As the legislative debate over immigration reform heats up, a central point of contention will be whether or not to create a pathway to legal status for all or most of the 11 million unauthorized immigrants now living in the United States. In evaluating the pros and cons of a legalization program, it is important to keep in mind that legalization is not only a humanitarian act; it is also a form of economic stimulus. The example of the 1986 Immigration Reform and Control Act (IRCA) demonstrates that workers with legal status earn more than workers who are unauthorized. And these extra earnings generate more tax revenue for federal, state, and local governments, as well as more consumer spending which sustains more jobs in U.S. businesses. Recent studies suggest that the economic value of a new legalization program would be substantial, amounting to tens of billions of dollars in added income, billions of dollars in additional tax revenue, and hundreds of thousands of new jobs for native-born and immigrant workers alike. In short, a new legalization program for unauthorized immigrants would benefit everyone by growing the economy and expanding the labor market.
The experience of IRCA demonstrates that legalization allows previously unauthorized workers to earn higher wages and get better jobs.Read more...
Since the Department of Homeland Security (DHS) was created in 2003, its immigration-enforcement agencies—Customs and Border Protection (CBP) and Immigration and Customs Enforcement (ICE)—have been officially devoted to the protection of U.S. national security and the prevention of terrorist attacks. However, much of the work done by CBP and ICE on a day-to-day basis involves apprehending and deporting non-violent immigrants who have only committed immigration offenses such as unlawful entry or re-entry into the United States. The highly punitive treatment of these immigration offenders serves no national-security purpose and is not an effective deterrent.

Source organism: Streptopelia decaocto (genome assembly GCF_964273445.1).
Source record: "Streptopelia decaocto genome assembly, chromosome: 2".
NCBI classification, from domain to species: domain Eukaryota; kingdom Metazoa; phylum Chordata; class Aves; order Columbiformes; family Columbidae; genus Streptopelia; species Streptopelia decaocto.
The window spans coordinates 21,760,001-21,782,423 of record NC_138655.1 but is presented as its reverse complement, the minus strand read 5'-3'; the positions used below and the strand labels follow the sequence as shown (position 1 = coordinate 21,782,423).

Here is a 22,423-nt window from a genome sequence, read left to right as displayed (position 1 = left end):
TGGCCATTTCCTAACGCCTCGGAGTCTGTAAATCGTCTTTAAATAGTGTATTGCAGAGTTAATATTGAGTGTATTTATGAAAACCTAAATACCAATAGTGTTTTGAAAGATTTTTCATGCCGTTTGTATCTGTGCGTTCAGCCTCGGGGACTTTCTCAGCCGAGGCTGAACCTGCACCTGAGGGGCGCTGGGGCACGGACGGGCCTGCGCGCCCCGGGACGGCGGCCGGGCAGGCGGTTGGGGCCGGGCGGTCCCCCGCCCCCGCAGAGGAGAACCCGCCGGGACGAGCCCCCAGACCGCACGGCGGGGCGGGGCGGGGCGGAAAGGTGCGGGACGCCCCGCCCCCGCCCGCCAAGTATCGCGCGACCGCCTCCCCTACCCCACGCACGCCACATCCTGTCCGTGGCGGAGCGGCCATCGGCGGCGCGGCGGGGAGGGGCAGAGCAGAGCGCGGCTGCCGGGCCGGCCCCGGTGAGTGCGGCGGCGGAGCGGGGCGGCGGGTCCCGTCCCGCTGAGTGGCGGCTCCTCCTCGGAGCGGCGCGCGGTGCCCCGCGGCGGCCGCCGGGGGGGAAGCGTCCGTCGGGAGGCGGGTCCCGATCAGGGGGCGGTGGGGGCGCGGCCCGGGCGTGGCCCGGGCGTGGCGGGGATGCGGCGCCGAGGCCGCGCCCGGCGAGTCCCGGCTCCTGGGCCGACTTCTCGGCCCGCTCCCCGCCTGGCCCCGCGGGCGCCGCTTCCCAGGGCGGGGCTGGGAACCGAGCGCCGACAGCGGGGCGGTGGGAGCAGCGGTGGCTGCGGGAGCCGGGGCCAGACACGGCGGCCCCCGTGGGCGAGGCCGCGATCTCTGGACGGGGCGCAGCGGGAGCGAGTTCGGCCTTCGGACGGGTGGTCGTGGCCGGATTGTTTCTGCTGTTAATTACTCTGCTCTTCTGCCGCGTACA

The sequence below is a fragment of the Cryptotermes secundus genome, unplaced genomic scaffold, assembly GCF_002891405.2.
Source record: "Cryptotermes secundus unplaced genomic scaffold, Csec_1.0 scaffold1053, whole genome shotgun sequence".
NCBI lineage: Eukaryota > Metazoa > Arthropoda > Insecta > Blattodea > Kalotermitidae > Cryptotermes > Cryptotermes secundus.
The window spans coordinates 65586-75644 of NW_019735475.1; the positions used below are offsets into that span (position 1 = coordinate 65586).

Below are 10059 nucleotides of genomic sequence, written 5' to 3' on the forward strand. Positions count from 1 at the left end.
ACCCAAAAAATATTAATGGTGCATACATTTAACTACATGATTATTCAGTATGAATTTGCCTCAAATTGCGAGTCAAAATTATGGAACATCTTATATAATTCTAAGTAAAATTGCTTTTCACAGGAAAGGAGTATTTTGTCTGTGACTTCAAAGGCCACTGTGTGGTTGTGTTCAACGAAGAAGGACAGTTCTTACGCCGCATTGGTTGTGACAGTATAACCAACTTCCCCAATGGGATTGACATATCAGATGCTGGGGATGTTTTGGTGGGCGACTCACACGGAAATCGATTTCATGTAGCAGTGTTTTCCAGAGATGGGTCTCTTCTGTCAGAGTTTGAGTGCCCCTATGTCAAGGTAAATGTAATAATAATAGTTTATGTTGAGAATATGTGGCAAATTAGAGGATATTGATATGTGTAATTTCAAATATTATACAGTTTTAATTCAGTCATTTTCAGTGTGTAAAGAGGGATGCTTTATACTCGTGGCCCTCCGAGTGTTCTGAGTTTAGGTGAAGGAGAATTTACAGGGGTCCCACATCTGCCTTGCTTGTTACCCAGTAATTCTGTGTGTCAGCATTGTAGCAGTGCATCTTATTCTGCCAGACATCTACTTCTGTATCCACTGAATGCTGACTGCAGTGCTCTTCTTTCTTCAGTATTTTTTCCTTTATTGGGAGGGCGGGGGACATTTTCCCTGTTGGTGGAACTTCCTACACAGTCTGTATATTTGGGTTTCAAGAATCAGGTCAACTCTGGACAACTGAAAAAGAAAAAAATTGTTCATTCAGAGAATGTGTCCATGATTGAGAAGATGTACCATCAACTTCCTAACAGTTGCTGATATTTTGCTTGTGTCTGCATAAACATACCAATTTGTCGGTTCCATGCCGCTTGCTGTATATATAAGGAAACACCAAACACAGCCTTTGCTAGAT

A new report released by the University of Arizona’s Center for Latin American Studies identifies three enforcement programs that have contributed significantly to an over-emphasis on low-priority targets: Operation Streamline, the Alien Transfer and Exit Program (“lateral repatriation”), and Secure Communities. The report, In the Shadow of the Wall: Family Separation, Immigration Enforcement and Security, is based on data from the Migrant Border Crossing Study. During 2010, 2011, and 2012, a team of researchers from the United States and Mexico conducted survey interviews with 1,113 recent deportees about their experiences crossing the border, being apprehended by U.S. authorities, and being repatriated to Mexico. The surveys yield new insight into the conduct and consequences of U.S. immigration-enforcement programs.
There is a growing consensus that our immigration system is broken. Severe visa backlogs hurt U.S. businesses, undocumented workers are frequently exploited, and record levels of deportations tear families apart. While much energy is now focused on addressing these problems, one issue that is frequently overlooked is the structure and quality of justice accorded immigrants who are caught in the enforcement net. In reforming our immigration system, we must not forget that the immigration removal system—from arrest to hearing to deportation and beyond—does not reflect American values of due process and fundamental fairness.
The failure to provide a fair process to those facing expulsion from the United States is all the more disturbing given the increasing “criminalization” of the immigration enforcement system. Although immigration law is formally termed “civil,” Congress has progressively expanded the number of crimes that may render an individual deportable, and immigration law violations often lead to criminal prosecutions. Further, local police now play an increasingly active role in immigration enforcement. Consequently, even relatively minor offenses can result in a person being detained in immigration custody and deported, often with no hope of ever returning to the United States.
This special report is a product of the Immigration Policy Center and the Legal Action Center of the American Immigration Council. It lays out the the incongruency of America's criminal justice system and its immigration justice system, and provides recommendations for how these problems could be fixed.